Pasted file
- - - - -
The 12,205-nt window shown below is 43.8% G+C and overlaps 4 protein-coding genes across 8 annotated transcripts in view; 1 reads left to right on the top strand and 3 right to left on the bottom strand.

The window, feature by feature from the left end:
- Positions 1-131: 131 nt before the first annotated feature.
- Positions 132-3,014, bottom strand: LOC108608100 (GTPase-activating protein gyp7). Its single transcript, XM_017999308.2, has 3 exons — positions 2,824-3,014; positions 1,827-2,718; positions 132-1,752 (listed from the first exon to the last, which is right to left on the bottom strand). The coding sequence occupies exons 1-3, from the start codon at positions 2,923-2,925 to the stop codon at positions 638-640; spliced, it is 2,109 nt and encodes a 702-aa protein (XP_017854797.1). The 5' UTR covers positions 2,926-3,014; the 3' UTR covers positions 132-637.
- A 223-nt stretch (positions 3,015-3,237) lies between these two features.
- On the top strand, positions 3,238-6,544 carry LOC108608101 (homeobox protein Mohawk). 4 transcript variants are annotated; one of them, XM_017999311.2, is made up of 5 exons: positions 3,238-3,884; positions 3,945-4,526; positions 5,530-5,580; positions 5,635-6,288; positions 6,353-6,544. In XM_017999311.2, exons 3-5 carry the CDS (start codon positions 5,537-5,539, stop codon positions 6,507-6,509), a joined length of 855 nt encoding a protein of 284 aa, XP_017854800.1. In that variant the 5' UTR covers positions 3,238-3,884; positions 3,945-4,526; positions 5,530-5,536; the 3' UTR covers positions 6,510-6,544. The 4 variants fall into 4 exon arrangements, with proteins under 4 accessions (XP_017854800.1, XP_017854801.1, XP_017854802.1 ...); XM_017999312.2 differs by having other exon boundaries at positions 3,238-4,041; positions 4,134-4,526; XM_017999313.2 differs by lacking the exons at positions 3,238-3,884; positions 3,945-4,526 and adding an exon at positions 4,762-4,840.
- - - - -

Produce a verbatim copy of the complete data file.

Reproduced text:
The 12,205-nt window shown below is 43.8% G+C and overlaps 4 protein-coding genes across 8 annotated transcripts in view; 1 reads left to right on the top strand and 3 right to left on the bottom strand.

The window, feature by feature from the left end:
- Positions 1-131: 131 nt before the first annotated feature.
- Positions 132-3,014, bottom strand: LOC108608100 (GTPase-activating protein gyp7). Its single transcript, XM_017999308.2, has 3 exons — positions 2,824-3,014; positions 1,827-2,718; positions 132-1,752 (listed from the first exon to the last, which is right to left on the bottom strand). The coding sequence occupies exons 1-3, from the start codon at positions 2,923-2,925 to the stop codon at positions 638-640; spliced, it is 2,109 nt and encodes a 702-aa protein (XP_017854797.1). The 5' UTR covers positions 2,926-3,014; the 3' UTR covers positions 132-637.
- A 223-nt stretch (positions 3,015-3,237) lies between these two features.
- On the top strand, positions 3,238-6,544 carry LOC108608101 (homeobox protein Mohawk). 4 transcript variants are annotated; one of them, XM_017999311.2, is made up of 5 exons: positions 3,238-3,884; positions 3,945-4,526; positions 5,530-5,580; positions 5,635-6,288; positions 6,353-6,544. In XM_017999311.2, exons 3-5 carry the CDS (start codon positions 5,537-5,539, stop codon positions 6,507-6,509), a joined length of 855 nt encoding a protein of 284 aa, XP_017854800.1. In that variant the 5' UTR covers positions 3,238-3,884; positions 3,945-4,526; positions 5,530-5,536; the 3' UTR covers positions 6,510-6,544. The 4 variants fall into 4 exon arrangements, with proteins under 4 accessions (XP_017854800.1, XP_017854801.1, XP_017854802.1 ...); XM_017999312.2 differs by having other exon boundaries at positions 3,238-4,041; positions 4,134-4,526; XM_017999313.2 differs by lacking the exons at positions 3,238-3,884; positions 3,945-4,526 and adding an exon at positions 4,762-4,840.